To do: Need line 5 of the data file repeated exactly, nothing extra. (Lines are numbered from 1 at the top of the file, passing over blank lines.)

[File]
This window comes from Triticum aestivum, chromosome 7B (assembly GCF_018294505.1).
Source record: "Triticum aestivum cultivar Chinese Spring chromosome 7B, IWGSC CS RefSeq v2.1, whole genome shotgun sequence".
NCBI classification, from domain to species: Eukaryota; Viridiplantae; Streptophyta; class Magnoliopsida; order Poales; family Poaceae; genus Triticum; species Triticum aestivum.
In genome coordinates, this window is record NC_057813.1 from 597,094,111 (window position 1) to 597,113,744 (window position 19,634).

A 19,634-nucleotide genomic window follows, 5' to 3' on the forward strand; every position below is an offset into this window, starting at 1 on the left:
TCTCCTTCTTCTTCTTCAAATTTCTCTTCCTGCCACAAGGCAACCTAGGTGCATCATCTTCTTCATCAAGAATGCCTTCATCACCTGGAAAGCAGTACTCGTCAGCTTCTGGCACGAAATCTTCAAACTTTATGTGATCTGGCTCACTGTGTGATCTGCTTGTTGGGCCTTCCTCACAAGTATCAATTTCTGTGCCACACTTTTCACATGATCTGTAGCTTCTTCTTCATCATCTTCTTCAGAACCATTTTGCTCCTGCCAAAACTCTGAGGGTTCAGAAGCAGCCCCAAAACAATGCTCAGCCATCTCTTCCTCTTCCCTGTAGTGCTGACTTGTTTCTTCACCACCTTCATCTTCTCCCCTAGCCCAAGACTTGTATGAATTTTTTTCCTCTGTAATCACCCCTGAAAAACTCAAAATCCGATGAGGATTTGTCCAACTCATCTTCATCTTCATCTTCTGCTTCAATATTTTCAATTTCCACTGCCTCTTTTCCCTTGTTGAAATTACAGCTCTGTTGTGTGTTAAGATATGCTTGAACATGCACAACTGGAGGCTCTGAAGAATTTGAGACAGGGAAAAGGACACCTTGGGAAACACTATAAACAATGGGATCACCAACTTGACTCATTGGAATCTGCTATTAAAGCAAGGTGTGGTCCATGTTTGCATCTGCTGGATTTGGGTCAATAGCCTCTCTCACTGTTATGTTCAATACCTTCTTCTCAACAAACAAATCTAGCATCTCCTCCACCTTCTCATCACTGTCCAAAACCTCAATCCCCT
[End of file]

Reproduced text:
A 19,634-nucleotide genomic window follows, 5' to 3' on the forward strand; every position below is an offset into this window, starting at 1 on the left: